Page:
Guide to Hunting

The major concern of people wishing to hunt for the first time seems to be a fear of wearing or doing the wrong thing. Whilst etiquette is important to ensure hunting has an acceptable public image, we hope that people who come to hunt will find us accepting and helpful. We hope this guide will help you feel more comfortable and confident if you should choose to come out with us for your first experience of hunting. You will not remember all of it, but the more you hunt the more you will realise the reasons for a code of conduct.

As a visitor to the Dartmoor Hunt before coming to the meet mounted you should telephone the Honorary Secretary and ask if you may join the hunt for the day and check with her the amount (cap) you will be required to pay. You can also find out the best place to park and any other matter you are unsure of please don't be afraid to ask questions.
 

Proper Attire
Every hunt has two seasons: autumn hunting when young hounds are introduced into the pack (August to October), and the formal season (October until April).

 

Autumn season

Autumn hunting allows for less formal attire called "ratcatcher". It is correct for both sexes to wear “Ratcatcher” which is a tweed jacket with a shirt and tie or coloured stock. Technically this should be worn with brown boots and a bowler hat, but most followers now wear the same boots and head gear as for Hunting after opening meet.  The hunting cap/riding hat should be black or blue (ladies only) velvet covered (the ribbons at the back should be sewn up, as only Masters and the Hunt staff are entitled to wear these down).

Formal season

Hunting gear has changed little since foxhunting began, is based on practicality. Heavy boots and breeches protect riders from branches and brambles. Heavy melton coats are almost waterproof. The stock tie, fastened with a plain gold safety pin, can serve as a bandage for man, hound or horse in case of an accident.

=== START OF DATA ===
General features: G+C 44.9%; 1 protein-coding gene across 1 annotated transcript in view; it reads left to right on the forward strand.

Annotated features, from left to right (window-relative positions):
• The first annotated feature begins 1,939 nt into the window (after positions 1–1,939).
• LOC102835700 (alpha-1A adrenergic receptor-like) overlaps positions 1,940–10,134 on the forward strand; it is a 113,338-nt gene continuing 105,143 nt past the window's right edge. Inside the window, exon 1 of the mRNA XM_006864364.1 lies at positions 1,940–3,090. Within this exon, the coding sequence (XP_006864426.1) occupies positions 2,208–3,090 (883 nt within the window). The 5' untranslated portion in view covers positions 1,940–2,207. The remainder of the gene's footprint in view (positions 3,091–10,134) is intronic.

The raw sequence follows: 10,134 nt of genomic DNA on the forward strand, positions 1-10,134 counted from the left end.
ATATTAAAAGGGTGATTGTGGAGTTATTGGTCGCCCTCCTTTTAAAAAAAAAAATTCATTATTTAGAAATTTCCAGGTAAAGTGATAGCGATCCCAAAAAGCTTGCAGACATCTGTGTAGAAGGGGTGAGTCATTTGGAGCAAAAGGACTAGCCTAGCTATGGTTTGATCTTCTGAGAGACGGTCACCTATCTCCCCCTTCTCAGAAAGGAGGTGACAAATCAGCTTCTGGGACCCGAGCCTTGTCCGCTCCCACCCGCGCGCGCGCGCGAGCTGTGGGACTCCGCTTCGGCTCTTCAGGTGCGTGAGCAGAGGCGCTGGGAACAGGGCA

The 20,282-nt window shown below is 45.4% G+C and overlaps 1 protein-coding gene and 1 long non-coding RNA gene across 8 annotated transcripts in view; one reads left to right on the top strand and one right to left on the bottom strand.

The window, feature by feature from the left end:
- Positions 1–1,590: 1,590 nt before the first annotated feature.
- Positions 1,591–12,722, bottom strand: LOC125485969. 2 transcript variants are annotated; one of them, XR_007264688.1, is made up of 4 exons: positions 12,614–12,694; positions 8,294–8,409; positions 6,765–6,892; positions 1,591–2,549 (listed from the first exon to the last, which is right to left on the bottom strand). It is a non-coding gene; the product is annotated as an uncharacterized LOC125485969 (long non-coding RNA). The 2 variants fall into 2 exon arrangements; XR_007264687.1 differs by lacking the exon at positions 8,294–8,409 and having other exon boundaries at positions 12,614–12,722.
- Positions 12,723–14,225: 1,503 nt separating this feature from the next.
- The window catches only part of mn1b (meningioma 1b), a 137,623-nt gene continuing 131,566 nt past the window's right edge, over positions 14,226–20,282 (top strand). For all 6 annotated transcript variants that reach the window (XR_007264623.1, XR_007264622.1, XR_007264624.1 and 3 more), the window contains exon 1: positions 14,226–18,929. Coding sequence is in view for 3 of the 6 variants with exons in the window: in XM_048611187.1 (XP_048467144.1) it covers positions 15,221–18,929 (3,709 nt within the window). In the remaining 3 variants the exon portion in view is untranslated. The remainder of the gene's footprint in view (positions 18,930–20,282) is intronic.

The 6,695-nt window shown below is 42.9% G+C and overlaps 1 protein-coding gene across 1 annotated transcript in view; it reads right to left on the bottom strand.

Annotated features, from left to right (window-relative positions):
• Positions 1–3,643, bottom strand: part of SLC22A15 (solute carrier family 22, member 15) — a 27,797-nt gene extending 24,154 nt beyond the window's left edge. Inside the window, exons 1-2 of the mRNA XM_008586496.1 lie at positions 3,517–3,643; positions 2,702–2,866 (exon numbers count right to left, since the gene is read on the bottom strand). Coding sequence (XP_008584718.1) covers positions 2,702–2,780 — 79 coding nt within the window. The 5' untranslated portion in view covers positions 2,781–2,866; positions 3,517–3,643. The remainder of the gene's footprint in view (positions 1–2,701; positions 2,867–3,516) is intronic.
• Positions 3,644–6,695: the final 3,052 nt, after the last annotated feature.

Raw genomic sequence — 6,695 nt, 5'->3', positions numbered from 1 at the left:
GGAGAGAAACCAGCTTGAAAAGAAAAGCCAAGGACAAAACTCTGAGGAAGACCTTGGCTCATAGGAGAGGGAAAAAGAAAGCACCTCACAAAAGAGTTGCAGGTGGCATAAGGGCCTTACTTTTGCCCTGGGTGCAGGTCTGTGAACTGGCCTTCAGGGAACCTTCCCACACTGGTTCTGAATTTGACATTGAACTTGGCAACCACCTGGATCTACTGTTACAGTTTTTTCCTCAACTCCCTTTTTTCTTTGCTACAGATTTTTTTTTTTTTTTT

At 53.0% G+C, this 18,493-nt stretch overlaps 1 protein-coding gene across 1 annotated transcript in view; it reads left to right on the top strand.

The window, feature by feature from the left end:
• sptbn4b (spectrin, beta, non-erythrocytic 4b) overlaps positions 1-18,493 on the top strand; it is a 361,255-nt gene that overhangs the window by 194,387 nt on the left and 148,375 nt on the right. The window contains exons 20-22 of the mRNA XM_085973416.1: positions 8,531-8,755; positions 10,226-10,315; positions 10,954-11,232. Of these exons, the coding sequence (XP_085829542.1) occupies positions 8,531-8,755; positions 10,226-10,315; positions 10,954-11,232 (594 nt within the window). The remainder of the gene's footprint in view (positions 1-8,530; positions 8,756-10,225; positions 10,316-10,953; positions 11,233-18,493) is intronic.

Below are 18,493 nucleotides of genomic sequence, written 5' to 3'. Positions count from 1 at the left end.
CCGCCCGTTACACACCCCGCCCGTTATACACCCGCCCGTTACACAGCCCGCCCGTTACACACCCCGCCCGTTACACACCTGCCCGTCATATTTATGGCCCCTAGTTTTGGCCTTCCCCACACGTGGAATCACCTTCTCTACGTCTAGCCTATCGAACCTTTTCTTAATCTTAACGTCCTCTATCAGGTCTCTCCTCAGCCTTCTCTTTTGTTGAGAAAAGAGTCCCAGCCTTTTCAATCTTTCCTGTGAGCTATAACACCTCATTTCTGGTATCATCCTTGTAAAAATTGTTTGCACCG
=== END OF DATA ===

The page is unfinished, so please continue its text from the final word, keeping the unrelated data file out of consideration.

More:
When the formal season opens the masters and staff wears its livery, red coats with white breeches and black boots with tan leather tops. Lady Masters never wear red coats, only black or blue, but do sport brass buttons rather than black ones.

 

Gentlemen should wear black hunting coats, buff breeches and black leather boots.
Ladies should wear black or navy blue coats with black buttons, buff breeches with plain black leather boots. Hair should always be tied up and held in a suitable hair net.

A white hunting stock should be worn by both ladies and gentlemen with the pin placed horizontally for safety and an appropriate hunting cap/riding hat (as above).

Hunt Buttons are awarded entirely at the discretion of the masters for long service and helpfulness to the hunt. The masters write a personal letter awarding hunt buttons, these are black with white inscription. The numbers of buttons on your coat;


Subscribers = 3 buttons
Masters who don't hunt hounds = 4 buttons
Huntsman & whip = 5 buttons
 
What you should have in your pockets?

The money for your cap, a penknife, some baler twine and possibly some food. You may even consider carrying a handkerchief or a bandage for emergencies (traditionally the stock is used for this purpose). A mobile phone, for emergencies only, is acceptable but reception in our country can be patchy.

Plaiting
It is traditional to plait your horse for hunting. There should be an odd number of plaits with the poll plait making an even total. Hogging the mane is another option. Whilst plaiting is very smart, it is not compulsory but as a mark of respect horses should be plaited for lawn meets.
 
Going to the meet

Conduct in the Field End of the day
It is important to remember that without a huntsman and his hounds there would be no sport. A thank you goes a long way in helping these people feel appreciated, especially Hunt Staff who will probably be cold, wet and tired at the end of the day. It is traditional to say "Goodnight" at the end of your day, whatever time you leave.

Did you fall off, get shouted at?
Don't worry, we've all been there. It's all part of becoming an experienced horseman/woman!

General Etiquette
It is surprising how many people leave their manners on the ground when they get on a horse. Please thank cars for slowing down, wave cars on when you see the Masters wave them on and keep to the nearside if you hear the shout "car please". A smile and "good morning" to people on foot will help to dispel the myth that everyone on horseback is a snob and too good to talk to people on foot.

If you are a visitor or a new comer to hunting and this all sounds complicated and scary don’t worry the members of the hunt aren’t and will always be willing to help welcome you into the hunting community. Never be afraid to ask for advice.

At all times remember that you are a guest of the farmer or Landowner and that without their goodwill hunting would not be possible.

We look forward to seeing you soon.
 

Hunting Terms De-Mystified: